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Talking OutLOUD
Teens & Suicide Loss: A Conversation

Companion Materials


  • Loss of appetite, sleeplessness or troubling dreams.

  • Mood changes over the slightest things. 

  • Anger and lashing out, sometimes at any time for no apparent reason. 

  • Unexpected outbursts or crying. 

  • Guilt over something said or done, or something left unsaid or undone. 

  • Intense anger at the deceased for dying, often followed by feelings of guilt for being angry. 

  • Feelings of restlessness and difficulty concentrating. 

  • Numbness. Not feeling much of anything.

  • A feeling that the loss isn’t real and didn’t happen at all. 

  • Sensing the deceased’s presence, expecting the deceased to walk through the door at the usual time, hearing his or her voice, or a sensation of seeing the deceased out of the corner of their eye. Talking to pictures or conversing with the deceased in a special place. 

  • Assuming mannerisms, traits, or wearing clothes that were favorites of the deceased.

  • A need to retell and remember things about their loved one, to a point of repetition that becomes a burden to others. 

  • An inability to say anything about their loved one or their loss at all.

  • The need to be overly responsible and take on the role of the “man” or “woman” of the household (distracting themselves from their own feelings by taking care of everyone else).



  • Check in with them, let them know that you’re there for them no matter what, and that you want to hear how they are feeling if/when they want to share it with you.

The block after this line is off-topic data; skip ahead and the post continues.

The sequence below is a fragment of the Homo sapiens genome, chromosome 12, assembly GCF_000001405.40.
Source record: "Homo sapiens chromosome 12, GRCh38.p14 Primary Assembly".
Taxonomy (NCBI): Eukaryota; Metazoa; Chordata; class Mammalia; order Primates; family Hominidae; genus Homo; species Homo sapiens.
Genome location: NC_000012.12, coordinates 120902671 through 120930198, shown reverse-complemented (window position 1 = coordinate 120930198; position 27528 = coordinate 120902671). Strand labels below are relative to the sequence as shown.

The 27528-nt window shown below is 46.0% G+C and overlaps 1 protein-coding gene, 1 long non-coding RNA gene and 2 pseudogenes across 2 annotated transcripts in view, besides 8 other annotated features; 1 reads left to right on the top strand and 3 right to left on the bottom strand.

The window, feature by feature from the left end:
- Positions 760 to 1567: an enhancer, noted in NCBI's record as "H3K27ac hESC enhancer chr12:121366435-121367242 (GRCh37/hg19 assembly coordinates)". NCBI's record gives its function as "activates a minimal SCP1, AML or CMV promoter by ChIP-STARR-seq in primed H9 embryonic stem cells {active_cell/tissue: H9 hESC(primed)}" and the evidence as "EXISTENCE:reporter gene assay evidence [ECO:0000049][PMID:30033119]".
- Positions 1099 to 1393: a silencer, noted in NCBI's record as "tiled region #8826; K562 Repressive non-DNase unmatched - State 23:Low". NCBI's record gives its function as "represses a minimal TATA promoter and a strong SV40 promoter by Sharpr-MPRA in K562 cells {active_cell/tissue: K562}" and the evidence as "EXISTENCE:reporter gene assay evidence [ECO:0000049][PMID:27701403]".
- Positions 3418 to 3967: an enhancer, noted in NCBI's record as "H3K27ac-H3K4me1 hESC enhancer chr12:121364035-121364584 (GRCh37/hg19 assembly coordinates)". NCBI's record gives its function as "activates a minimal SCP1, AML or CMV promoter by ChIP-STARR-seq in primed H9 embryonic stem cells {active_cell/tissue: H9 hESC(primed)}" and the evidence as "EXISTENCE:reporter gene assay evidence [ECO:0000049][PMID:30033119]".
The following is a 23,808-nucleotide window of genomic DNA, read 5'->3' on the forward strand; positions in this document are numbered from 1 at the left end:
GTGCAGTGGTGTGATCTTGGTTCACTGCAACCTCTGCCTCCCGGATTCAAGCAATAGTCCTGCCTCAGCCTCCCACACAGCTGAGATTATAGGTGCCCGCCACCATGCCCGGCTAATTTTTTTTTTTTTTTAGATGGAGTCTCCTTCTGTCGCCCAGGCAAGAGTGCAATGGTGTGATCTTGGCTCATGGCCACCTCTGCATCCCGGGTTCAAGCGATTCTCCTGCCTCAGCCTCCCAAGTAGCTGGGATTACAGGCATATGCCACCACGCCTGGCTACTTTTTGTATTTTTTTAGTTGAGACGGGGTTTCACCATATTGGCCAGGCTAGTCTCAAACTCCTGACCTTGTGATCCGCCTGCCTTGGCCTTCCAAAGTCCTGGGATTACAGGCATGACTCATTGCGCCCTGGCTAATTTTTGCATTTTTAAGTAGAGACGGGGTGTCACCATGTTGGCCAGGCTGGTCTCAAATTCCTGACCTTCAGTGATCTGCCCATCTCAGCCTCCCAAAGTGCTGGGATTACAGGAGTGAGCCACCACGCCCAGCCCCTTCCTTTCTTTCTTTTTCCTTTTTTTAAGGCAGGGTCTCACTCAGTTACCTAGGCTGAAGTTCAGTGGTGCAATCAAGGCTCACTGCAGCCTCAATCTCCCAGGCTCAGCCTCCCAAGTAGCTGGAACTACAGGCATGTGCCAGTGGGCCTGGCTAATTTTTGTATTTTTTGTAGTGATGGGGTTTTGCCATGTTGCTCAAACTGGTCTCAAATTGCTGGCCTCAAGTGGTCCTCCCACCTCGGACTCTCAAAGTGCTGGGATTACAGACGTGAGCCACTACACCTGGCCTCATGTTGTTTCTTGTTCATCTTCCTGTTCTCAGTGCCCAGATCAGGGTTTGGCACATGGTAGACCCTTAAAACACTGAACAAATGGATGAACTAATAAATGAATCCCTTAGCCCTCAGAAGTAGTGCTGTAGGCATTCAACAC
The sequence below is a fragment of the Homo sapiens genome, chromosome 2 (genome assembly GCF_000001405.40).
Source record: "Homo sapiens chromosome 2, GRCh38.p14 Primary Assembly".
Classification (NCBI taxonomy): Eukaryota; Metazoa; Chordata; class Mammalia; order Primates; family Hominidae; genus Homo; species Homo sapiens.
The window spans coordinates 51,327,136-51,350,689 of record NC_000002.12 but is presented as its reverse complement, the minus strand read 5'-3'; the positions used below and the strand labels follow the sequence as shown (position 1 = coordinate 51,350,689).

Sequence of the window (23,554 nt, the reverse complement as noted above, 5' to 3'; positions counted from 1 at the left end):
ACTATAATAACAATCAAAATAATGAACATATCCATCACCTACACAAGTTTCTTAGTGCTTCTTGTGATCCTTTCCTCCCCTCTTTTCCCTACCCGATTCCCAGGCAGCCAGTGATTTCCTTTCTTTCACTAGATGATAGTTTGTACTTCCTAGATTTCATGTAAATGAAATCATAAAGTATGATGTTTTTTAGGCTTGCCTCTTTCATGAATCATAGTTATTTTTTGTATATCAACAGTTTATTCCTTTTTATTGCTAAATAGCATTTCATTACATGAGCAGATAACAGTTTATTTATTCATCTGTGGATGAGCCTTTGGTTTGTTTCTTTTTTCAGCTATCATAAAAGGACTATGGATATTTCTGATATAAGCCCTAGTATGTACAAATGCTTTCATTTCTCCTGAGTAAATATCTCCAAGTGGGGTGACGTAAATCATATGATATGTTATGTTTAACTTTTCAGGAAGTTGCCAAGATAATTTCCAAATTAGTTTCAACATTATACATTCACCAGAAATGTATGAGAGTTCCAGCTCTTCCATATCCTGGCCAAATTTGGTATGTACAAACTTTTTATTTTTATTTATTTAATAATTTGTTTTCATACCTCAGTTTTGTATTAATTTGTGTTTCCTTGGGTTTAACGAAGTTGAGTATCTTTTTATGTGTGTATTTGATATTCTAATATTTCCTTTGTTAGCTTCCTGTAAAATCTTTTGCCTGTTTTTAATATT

• Realize that they may not share all the grief work they are doing, but that doesn’t mean they aren’t doing it. Sometimes they may not want to share their emotions with you, other times they will - lean in and lean out. When they do share, validate the emotions they’re experiencing by saying something like, “I understand,” “that sounds really hard,” or “that makes sense.”

  • Remember that adolescence means independence. Needing space and time on their own is a normal part of growing up. Give them space when they ask for it. Try not to take over and tell them what to do. And try to avoid power struggles. As difficult as it can be in the moment, empathize with their desire to assert control in a scary time, rather than attempting to fight back or overpower it. 

  • Be honest and transparent: let them know you are also experiencing extra stress. Showing them that you’re dealing with your own difficult feelings helps them know their feelings are okay.

  • Care for yourself. You have a lot to deal with. Showing self-care is also a good way of modeling the practice to your teen. 


For Teens

  • What have your parent(s) and other adults in your life gotten right about helping you cope? 

  • What do you wish they’d do differently?

  • What would you like them to understand about how you’re dealing with your loss?

  • If they’re worried about you, do they actually have reason to be? Why/why not?

  • If you could ask them for something to help you cope, what would you ask for?

For Parents 

  • How could you let your teen know about the film while still giving them the space to make their own choice about whether and when to watch it?

  • What’s been trickiest about supporting your teen?

  • What’s your biggest fear about your teen and how can you get support around it?


For Everyone

  • What feelings did you have as you watched the film? 

  • Did you particularly connect with any of the teens or adults in the film?

  • Did you hear anything that surprised you? Anything that was familiar? 

  • Was there a moment you found especially compelling or interesting? 

  • What did you learn that you wish everyone knew? What would change if everyone knew it?

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